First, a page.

Stay up to Date
Our daily roundup of San Diego’s most important stories (Monday-Friday)
The city needs to consider a variety of innovative short- and long-term measures to develop new housing units, with a focus on affordable and workforce housing.
We have a crisis in San Diego. The city’s thousands of homeless know this, the thousands of families on the brink of homelessness know this, and the thousands of residents faced with rising rents know this.
From day one, my office has been working to address this issue. Actively seeking solutions to address the housing affordability and homelessness crisis are top priorities of my office.
Data shows that income and wages are not keeping pace with the rising costs of housing. Federal resources for programs, such as Section 8, do not match the continually growing demand. Development barriers exist in many communities, including permit processing times, outdated community plans and conflicting community priorities. Low housing vacancy rates are contributing to a competitive housing market, raising rents and hindering future growth. The bottom line is that we are not building enough homes for our workforce.
Countywide, median rents have increased 36 percent since 2000, yet median renter income has only increased by 4 percent. Our lowest-income renters are spending 69 percent of their income on rent, leaving very little left for food, transportation, health care and other necessary expenses.
With such a high cost of living, families who work in low-wage jobs and seniors on fixed incomes are particularly at risk of becoming homeless. Many residents are one paycheck away from living on the street.
One of the factors contributing to the increased housing costs is the shortfall of affordable rental homes. Our city needs over 35,000 affordable homes to meet the needs of our lowest-income residents, yet we are lagging behind in the number of units actually being produced.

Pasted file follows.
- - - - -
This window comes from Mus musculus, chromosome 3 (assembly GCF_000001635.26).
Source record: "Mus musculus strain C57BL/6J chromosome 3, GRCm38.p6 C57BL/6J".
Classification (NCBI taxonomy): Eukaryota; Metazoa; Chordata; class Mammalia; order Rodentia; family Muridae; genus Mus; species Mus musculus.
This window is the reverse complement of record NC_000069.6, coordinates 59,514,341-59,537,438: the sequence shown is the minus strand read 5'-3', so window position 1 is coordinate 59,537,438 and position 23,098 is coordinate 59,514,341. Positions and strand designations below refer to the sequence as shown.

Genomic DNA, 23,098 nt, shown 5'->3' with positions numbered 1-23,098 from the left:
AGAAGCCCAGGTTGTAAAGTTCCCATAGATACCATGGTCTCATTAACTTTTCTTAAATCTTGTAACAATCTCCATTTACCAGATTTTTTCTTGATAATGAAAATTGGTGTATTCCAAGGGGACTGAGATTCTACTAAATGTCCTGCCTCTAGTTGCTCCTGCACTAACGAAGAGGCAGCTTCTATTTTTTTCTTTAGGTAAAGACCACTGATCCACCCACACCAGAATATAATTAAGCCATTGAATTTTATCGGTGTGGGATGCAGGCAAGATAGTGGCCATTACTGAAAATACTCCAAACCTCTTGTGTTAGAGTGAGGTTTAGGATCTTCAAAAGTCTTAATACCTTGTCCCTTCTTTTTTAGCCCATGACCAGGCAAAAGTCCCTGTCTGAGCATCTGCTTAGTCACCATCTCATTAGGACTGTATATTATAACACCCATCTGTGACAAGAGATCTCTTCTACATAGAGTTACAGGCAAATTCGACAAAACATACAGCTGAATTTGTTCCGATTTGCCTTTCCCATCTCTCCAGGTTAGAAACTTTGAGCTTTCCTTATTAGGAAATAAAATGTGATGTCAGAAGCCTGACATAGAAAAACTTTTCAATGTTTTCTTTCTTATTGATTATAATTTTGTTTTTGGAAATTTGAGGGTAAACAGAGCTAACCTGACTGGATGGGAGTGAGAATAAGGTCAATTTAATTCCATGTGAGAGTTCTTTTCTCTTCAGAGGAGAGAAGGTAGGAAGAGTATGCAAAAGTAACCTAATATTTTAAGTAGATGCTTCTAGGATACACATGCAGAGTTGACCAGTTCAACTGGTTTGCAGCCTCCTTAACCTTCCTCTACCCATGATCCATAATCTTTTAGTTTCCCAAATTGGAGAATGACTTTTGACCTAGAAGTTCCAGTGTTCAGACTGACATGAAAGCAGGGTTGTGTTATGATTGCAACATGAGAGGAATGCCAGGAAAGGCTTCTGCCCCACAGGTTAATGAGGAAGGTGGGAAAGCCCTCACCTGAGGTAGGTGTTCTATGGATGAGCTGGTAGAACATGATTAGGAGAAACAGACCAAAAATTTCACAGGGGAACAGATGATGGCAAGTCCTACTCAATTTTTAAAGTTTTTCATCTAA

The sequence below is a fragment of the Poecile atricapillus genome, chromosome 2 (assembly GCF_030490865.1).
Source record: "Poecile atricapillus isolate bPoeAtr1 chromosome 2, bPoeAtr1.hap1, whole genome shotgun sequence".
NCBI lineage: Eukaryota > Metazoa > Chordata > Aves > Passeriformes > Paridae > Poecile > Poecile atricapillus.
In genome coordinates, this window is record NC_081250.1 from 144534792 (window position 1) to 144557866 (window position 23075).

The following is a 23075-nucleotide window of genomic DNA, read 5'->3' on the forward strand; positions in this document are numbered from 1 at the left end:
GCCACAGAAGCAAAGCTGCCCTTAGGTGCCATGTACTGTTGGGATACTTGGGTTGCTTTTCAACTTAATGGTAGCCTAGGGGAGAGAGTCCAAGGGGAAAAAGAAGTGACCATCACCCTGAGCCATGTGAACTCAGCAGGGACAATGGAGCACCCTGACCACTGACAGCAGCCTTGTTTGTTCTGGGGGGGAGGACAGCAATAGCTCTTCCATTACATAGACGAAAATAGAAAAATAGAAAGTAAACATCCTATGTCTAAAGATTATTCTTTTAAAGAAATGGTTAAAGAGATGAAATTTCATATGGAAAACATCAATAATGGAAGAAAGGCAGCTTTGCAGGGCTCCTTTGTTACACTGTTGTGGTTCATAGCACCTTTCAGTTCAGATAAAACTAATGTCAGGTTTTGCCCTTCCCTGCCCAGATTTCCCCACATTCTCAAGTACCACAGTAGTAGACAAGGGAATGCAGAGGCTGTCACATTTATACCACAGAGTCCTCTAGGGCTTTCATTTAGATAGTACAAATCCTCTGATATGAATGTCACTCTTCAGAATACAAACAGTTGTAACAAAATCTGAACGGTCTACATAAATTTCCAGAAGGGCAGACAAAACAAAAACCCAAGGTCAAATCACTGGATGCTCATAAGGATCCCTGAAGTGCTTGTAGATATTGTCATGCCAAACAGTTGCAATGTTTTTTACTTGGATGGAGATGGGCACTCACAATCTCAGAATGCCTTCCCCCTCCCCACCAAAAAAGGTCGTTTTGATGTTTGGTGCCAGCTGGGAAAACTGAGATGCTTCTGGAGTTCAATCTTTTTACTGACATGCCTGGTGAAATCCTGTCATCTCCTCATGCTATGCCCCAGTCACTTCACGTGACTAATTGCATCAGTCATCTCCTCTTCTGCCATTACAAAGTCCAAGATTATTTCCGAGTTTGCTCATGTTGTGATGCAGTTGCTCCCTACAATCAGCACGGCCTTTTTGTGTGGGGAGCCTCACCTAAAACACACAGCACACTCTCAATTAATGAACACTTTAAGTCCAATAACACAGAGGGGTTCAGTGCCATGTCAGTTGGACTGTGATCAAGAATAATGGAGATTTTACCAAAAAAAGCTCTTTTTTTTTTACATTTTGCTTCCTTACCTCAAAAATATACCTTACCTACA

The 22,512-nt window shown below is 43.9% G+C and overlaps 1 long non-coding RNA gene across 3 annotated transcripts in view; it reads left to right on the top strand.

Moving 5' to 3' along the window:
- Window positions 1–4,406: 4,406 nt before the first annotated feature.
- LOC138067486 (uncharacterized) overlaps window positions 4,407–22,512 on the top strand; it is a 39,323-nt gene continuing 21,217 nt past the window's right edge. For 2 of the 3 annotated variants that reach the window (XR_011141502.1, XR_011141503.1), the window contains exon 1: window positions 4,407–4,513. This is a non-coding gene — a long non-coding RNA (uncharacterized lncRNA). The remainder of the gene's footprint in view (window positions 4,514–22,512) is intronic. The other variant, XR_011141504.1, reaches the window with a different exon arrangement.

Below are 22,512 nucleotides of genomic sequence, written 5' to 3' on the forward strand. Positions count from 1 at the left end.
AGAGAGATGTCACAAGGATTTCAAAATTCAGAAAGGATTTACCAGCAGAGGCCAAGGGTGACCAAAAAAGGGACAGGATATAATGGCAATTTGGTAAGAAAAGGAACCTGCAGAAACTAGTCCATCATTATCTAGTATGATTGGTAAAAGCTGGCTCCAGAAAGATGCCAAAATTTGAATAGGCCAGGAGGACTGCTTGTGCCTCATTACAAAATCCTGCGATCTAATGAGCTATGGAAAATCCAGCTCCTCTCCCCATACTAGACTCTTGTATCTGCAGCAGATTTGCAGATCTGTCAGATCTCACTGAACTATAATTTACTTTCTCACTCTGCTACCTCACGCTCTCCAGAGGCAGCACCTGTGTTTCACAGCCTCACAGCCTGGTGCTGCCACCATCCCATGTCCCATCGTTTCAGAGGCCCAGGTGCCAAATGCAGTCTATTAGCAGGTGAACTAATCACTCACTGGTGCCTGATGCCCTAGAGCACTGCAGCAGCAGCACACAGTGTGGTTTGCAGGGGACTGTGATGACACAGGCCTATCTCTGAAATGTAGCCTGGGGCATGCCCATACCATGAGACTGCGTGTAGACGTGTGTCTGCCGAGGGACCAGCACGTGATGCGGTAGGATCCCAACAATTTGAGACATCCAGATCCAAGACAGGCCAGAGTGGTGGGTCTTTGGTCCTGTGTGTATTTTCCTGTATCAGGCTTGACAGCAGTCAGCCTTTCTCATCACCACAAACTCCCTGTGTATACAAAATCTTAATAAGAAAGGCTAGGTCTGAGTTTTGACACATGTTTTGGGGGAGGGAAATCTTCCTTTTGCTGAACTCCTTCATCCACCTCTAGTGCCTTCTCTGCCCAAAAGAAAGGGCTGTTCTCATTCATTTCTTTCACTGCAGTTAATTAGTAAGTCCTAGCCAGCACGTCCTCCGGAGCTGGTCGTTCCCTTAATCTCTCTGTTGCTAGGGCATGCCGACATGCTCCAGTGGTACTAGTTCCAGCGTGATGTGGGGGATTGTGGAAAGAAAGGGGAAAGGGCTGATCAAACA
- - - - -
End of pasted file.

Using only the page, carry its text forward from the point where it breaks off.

As we struggle to facilitate the development of sufficient housing, the city needs to consider a variety of innovative short- and long-term measures to develop new housing units, with a focus on affordable and workforce housing.
Due to this ever growing crisis, I am proposing a plan that will get more units built, help people stay in their homes and increase the range of housing options – especially for those experiencing homelessness or who are on the brink of homelessness.
My plan proposes solutions to provide housing for those most in need by:
• Increasing the affordable and middle-income housing stock within the city of San Diego
• Preserving existing affordable housing
• Providing innovative housing solutions for the homeless
• Identifying public lands for housing opportunities
• Creating statewide floor-area ratio incentives in transit priority areas
• Seeking grant opportunities for new housing development
• Developing an affordable housing measure for the November 2018 ballot
On Monday, Mayor Kevin Faulconer presented his housing plan, as well as a number of other measures related to development permits. I support the measures outlined in his plan and believe they are vital tools to reduce the permit processing times. These measures are not enough, however, to catalyze the development of sufficient new housing – especially affordable and workforce housing – to really uplift those who need the most help.
My plan provides innovative solutions such as reducing development costs for affordable housing and companion units; increasing developers’ fair share of affordable housing; evaluating public land to determine its feasibility for transit-oriented affordable development; eliminating the need to build larger and ultimately more expensive units along our transit lines and working with all of our partners to bring forward a housing revenue ballot measure that works for all San Diegans.
We need to identify all available opportunities to improve housing affordability in the city.
Now is the time to bring all stakeholders together to create a solution. We must have an open conversation about how to deploy our limited resources to create transformative change in our housing landscape, driven by our common interest in making San Diego a better place to live, work and play, but more importantly lift up people’s lives by providing a healthier place to live.
I will present my plan at the July 26 Smart Growth and Land Use Committee meeting and hope that what I am bringing forth helps push the city forward to begin addressing this crisis.
Georgette Gómez is a member of the San Diego City Council representing District 9. Gómez’s commentary has been edited for style and clarity. See anything in there we should fact check? Tell us what to check out here.